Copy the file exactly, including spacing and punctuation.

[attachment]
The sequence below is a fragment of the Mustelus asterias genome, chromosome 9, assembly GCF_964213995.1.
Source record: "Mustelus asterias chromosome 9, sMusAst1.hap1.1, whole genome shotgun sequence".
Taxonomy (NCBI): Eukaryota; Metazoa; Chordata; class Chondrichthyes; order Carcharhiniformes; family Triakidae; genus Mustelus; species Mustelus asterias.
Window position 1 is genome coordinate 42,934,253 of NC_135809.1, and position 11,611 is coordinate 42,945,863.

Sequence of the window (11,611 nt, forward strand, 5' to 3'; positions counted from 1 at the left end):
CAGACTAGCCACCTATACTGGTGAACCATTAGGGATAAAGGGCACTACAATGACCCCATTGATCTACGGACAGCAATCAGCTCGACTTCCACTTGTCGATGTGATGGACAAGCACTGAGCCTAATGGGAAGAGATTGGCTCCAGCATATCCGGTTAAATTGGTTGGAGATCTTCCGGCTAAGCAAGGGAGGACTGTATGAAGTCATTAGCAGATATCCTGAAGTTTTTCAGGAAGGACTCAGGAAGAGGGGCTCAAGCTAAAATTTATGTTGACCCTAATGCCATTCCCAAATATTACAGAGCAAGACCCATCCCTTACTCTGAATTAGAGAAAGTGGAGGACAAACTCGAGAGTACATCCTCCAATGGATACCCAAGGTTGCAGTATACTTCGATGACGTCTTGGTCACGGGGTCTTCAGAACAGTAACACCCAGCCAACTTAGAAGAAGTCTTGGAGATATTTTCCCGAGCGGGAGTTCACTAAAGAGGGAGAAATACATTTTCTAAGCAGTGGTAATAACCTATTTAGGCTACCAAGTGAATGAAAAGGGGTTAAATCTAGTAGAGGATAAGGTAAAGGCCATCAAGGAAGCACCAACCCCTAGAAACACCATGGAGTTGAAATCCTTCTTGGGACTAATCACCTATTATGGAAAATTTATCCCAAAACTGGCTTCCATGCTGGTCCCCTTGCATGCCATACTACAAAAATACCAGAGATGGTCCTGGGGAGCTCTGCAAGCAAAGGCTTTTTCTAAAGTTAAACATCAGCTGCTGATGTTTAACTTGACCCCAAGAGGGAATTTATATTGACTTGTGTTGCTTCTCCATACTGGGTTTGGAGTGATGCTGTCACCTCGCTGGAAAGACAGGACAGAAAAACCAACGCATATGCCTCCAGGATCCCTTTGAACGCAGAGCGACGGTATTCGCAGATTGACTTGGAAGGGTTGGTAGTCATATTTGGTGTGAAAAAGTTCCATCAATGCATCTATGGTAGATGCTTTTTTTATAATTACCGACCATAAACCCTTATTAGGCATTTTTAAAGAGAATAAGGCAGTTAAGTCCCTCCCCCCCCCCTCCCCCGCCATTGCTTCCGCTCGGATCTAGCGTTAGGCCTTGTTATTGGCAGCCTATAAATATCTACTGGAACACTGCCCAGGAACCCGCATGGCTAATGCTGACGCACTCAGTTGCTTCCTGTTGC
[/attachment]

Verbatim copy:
The sequence below is a fragment of the Mustelus asterias genome, chromosome 9, assembly GCF_964213995.1.
Source record: "Mustelus asterias chromosome 9, sMusAst1.hap1.1, whole genome shotgun sequence".
Taxonomy (NCBI): Eukaryota; Metazoa; Chordata; class Chondrichthyes; order Carcharhiniformes; family Triakidae; genus Mustelus; species Mustelus asterias.
Window position 1 is genome coordinate 42,934,253 of NC_135809.1, and position 11,611 is coordinate 42,945,863.

Sequence of the window (11,611 nt, forward strand, 5' to 3'; positions counted from 1 at the left end):
CAGACTAGCCACCTATACTGGTGAACCATTAGGGATAAAGGGCACTACAATGACCCCATTGATCTACGGACAGCAATCAGCTCGACTTCCACTTGTCGATGTGATGGACAAGCACTGAGCCTAATGGGAAGAGATTGGCTCCAGCATATCCGGTTAAATTGGTTGGAGATCTTCCGGCTAAGCAAGGGAGGACTGTATGAAGTCATTAGCAGATATCCTGAAGTTTTTCAGGAAGGACTCAGGAAGAGGGGCTCAAGCTAAAATTTATGTTGACCCTAATGCCATTCCCAAATATTACAGAGCAAGACCCATCCCTTACTCTGAATTAGAGAAAGTGGAGGACAAACTCGAGAGTACATCCTCCAATGGATACCCAAGGTTGCAGTATACTTCGATGACGTCTTGGTCACGGGGTCTTCAGAACAGTAACACCCAGCCAACTTAGAAGAAGTCTTGGAGATATTTTCCCGAGCGGGAGTTCACTAAAGAGGGAGAAATACATTTTCTAAGCAGTGGTAATAACCTATTTAGGCTACCAAGTGAATGAAAAGGGGTTAAATCTAGTAGAGGATAAGGTAAAGGCCATCAAGGAAGCACCAACCCCTAGAAACACCATGGAGTTGAAATCCTTCTTGGGACTAATCACCTATTATGGAAAATTTATCCCAAAACTGGCTTCCATGCTGGTCCCCTTGCATGCCATACTACAAAAATACCAGAGATGGTCCTGGGGAGCTCTGCAAGCAAAGGCTTTTTCTAAAGTTAAACATCAGCTGCTGATGTTTAACTTGACCCCAAGAGGGAATTTATATTGACTTGTGTTGCTTCTCCATACTGGGTTTGGAGTGATGCTGTCACCTCGCTGGAAAGACAGGACAGAAAAACCAACGCATATGCCTCCAGGATCCCTTTGAACGCAGAGCGACGGTATTCGCAGATTGACTTGGAAGGGTTGGTAGTCATATTTGGTGTGAAAAAGTTCCATCAATGCATCTATGGTAGATGCTTTTTTTATAATTACCGACCATAAACCCTTATTAGGCATTTTTAAAGAGAATAAGGCAGTTAAGTCCCTCCCCCCCCCCTCCCCCGCCATTGCTTCCGCTCGGATCTAGCGTTAGGCCTTGTTATTGGCAGCCTATAAATATCTACTGGAACACTGCCCAGGAACCCGCATGGCTAATGCTGACGCACTCAGTTGCTTCCTGTTGC